We found that primary care physician prediction of high mortality risk via the SQ failed to identify most deaths at 1 year, making it a poor screening tool for mortality in a heterogeneous primary care population. Adding the SQ response to a validated 1-year mortality prediction model5 did not improve the discriminative ability of that model. More important, even if mortality were wholly predictable, short life expectancy is only 1 of many triggers for palliative care interventions. Prognosis alone does not explicitly account for symptoms and other burdens of serious illness that also indicate a need for palliative care.
Although these results suggest caution in using the SQ in isolation to identify patients with poor prognosis in the primary care setting, the SQ contributes to estimating mortality: it was strongly and significantly associated with 1-year mortality, and this effect was noted over and above known correlates, such as age and comorbidities. These findings are mostly consistent with prior studies2,3 that examined the SQ in renal disease and cancer. Understanding this signal and incorporating it into more advanced predictive algorithms could be useful topics for future research.
Corresponding Author: Joshua R. Lakin, MD, Department of Psychosocial Oncology and Palliative Care, Dana Farber Cancer Institute, 450 Brookline Ave, D-216A, Boston, MA 02215 (firstname.lastname@example.org).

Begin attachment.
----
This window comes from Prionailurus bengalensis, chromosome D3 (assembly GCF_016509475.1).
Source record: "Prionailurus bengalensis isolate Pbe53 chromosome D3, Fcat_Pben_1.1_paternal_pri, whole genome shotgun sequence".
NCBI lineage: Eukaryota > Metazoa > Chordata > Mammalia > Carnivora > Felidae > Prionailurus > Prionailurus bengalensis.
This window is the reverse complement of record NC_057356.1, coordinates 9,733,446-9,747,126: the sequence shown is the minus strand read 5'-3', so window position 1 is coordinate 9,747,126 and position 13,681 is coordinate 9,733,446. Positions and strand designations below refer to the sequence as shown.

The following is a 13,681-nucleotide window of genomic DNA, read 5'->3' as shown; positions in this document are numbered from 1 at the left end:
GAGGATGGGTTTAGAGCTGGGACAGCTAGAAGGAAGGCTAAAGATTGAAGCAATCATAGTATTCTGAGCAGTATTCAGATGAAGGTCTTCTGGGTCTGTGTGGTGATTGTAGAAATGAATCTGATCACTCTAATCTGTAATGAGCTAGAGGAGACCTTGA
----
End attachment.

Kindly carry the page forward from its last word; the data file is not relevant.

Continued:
Published Online: October 3, 2016. doi:10.1001/jamainternmed.2016.5928
Author Contributions: Drs Lakin and Obermeyer had full access to all the data in the study and take responsibility for the integrity of the data and the accuracy of the data analysis.
Concept and design: Lakin, Bernacki, Powers, Block, Cunningham, Obermeyer.
Acquisition, analysis, or interpretation of data: All authors.
Drafting of the manuscript: Lakin, Robinson, Powers, Cunningham, Obermeyer.
Critical revision of the manuscript for important intellectual content: All authors.
Statistical analysis: Robinson, Powers, Obermeyer.
Obtained funding: Obermeyer.
Administrative, technical, or material support: Lakin, Robinson, Bernacki, Cunningham.
Study supervision: Lakin, Bernacki, Obermeyer.
Conflict of Interest Disclosures: None reported.
Funding/Support: Dr Obermeyer is supported by grant DP5 OD012161 from the National Institutes of Health. Part of the analysis was supported by a grant from the National Institute for Health Care Management (Dr Obermeyer and Mr Powers). The development and implementation of the high-risk primary care population management program at Brigham and Women’s Hospital are funded by the Brigham and Women’s Physicians Organization and Brigham and Women’s Hospital.
Role of the Funder/Sponsor: The funding sources had no role in the design and conduct of the study; collection, management, analysis, and interpretation of the data; preparation, review, or approval of the manuscript; and the decision to submit the manuscript for publication.